By Casey Jones, CAPP
I always believed the Hippocratic Oath was little more than a promise to do no harm. To my surprise, and in addition to swearing to the healing gods Apollo, Asciepius, Hygieia, and Panacea, there is a lot more to the promises doctors make than what was in my head for the better part of five decades. The Oath addresses ethics, morals, confidentiality, the important relationship between teachers and students, and more! In slightly more words than this blog post, it covers a ton of ground and has guided careers from start to finish.
A few days ago, I visited my doctor for an annual checkup. It’s an important thing to do and I’ll sheepishly admit to being a few years late this time around. At any rate, my doctor said something to me that made me think of the Hippocratic Oath. As he looked over my records and blood test results, he gave me welcome approval and shared that there seemed nothing he could recommend at the moment that would make my life better. And there it was: His desire is to make the lives of his patients better. That’s much more than treating my ailments—which may only make my life more bearable—and it’s far and away a higher bar than simply hoping to not make me and my “condition” worse. But should the lofty goal of contributing to the betterment of others be reserved for M.D.s?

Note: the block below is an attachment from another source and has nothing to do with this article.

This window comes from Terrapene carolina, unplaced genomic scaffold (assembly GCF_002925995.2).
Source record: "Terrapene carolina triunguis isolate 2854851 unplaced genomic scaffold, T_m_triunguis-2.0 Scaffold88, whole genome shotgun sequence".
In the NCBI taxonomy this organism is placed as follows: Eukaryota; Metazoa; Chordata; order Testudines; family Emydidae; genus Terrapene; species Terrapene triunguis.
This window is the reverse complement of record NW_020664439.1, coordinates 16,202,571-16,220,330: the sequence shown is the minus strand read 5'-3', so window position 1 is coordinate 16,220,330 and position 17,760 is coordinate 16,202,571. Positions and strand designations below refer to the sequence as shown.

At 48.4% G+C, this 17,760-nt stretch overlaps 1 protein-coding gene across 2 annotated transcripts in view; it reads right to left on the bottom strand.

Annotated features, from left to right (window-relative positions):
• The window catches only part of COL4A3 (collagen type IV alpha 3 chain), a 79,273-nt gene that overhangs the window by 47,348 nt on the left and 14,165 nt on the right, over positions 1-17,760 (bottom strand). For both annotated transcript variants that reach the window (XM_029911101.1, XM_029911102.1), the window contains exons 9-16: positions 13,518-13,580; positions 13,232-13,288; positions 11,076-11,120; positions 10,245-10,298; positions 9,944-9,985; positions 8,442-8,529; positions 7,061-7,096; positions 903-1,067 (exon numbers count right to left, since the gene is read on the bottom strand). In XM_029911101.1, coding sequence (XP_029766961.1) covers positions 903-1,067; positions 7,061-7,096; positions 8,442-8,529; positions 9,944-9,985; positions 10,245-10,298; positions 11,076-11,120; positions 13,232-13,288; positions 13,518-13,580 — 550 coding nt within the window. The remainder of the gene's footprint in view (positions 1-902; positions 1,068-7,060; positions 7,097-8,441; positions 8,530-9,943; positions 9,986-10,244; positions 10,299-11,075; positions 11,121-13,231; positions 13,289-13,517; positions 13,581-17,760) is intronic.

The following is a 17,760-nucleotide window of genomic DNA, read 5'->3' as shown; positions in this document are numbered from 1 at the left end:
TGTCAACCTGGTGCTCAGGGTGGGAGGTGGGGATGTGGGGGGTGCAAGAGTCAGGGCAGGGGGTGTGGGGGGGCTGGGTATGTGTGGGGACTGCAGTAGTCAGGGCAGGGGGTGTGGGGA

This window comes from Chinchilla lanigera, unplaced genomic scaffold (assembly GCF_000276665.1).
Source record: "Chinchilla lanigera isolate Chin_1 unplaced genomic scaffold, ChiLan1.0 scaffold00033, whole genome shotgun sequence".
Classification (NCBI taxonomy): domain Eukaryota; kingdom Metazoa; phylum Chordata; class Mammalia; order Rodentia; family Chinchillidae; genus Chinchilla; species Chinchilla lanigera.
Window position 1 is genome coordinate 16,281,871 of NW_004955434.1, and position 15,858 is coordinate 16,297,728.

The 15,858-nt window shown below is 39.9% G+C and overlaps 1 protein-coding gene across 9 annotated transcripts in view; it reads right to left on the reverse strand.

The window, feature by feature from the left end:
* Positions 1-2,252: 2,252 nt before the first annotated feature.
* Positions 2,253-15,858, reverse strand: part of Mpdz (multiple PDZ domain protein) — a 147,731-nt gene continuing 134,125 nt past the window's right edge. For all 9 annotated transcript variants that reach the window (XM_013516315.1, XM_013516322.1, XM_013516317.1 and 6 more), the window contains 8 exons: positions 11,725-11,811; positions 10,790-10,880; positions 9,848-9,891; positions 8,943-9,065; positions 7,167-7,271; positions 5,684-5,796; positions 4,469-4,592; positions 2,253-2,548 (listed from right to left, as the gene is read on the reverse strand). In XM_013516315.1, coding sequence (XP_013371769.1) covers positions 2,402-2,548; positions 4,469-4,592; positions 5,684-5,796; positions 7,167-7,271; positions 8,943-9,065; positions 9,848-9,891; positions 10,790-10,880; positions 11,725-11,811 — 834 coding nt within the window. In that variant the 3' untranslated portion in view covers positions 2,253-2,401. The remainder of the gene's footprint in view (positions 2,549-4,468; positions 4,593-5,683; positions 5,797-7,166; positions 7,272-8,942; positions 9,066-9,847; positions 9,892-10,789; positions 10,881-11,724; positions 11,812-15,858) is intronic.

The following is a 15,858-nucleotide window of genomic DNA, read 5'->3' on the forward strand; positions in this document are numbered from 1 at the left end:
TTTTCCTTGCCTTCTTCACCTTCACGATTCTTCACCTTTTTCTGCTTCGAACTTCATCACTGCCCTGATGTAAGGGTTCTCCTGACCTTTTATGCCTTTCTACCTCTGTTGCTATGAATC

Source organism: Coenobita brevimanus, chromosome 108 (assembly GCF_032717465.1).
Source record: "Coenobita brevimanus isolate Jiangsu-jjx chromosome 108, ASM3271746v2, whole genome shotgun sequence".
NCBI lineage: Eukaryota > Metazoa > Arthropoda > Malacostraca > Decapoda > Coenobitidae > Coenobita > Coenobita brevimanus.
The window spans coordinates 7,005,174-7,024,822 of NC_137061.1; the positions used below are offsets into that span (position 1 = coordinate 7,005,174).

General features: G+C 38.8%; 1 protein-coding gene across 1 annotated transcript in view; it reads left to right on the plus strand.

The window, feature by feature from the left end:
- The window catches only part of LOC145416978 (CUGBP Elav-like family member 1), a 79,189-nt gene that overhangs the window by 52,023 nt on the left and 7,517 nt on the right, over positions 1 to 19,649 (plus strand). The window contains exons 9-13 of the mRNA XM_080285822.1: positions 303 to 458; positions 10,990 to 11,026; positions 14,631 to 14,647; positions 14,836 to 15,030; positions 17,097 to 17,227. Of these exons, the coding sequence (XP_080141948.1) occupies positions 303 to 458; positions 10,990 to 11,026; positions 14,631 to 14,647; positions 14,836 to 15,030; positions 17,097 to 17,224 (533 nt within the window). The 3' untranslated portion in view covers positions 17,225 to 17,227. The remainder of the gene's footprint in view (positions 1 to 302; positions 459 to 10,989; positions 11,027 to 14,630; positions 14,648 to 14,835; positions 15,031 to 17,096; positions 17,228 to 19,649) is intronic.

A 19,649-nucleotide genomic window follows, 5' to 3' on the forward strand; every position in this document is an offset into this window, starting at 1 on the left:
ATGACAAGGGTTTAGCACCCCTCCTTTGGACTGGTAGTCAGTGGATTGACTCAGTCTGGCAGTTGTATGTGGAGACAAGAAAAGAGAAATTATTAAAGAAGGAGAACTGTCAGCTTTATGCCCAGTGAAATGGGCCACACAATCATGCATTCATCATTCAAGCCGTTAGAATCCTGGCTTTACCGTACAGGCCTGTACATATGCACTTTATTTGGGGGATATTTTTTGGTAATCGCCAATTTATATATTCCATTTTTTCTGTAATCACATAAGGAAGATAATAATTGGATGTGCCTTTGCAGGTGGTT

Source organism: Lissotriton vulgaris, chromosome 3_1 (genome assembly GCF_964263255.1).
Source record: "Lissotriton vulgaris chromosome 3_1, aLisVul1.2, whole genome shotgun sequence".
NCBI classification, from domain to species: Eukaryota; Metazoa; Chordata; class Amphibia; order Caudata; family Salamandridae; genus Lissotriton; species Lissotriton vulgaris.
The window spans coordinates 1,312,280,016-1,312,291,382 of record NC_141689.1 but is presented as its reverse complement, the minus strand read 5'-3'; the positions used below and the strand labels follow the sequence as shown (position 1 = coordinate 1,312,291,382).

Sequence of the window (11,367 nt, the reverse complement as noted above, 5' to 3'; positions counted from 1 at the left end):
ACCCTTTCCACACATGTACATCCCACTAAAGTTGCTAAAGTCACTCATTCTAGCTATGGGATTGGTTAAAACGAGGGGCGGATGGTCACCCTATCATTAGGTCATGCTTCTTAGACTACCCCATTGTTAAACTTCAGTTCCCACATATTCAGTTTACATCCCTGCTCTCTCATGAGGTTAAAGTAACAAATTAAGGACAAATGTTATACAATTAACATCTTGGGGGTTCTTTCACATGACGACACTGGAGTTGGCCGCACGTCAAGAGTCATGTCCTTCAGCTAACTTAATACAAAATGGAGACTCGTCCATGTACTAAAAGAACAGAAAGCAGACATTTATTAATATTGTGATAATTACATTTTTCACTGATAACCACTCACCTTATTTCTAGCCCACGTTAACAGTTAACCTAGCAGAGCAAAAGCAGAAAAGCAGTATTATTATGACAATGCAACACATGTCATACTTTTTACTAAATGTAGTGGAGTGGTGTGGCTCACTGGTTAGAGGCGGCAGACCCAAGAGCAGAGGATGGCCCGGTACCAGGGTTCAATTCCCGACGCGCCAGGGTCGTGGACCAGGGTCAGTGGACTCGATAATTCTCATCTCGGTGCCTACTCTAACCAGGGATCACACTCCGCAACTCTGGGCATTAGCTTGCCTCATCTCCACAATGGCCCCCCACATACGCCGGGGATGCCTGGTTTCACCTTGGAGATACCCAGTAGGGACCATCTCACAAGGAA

The right answer is certainly no. We all have the ability through our work, family life, and communities to improve the lives of those with whom we interact. It may just require a promise of our own.
Casey Jones, CAPP, is senior parking & mobility planner with DESMAN.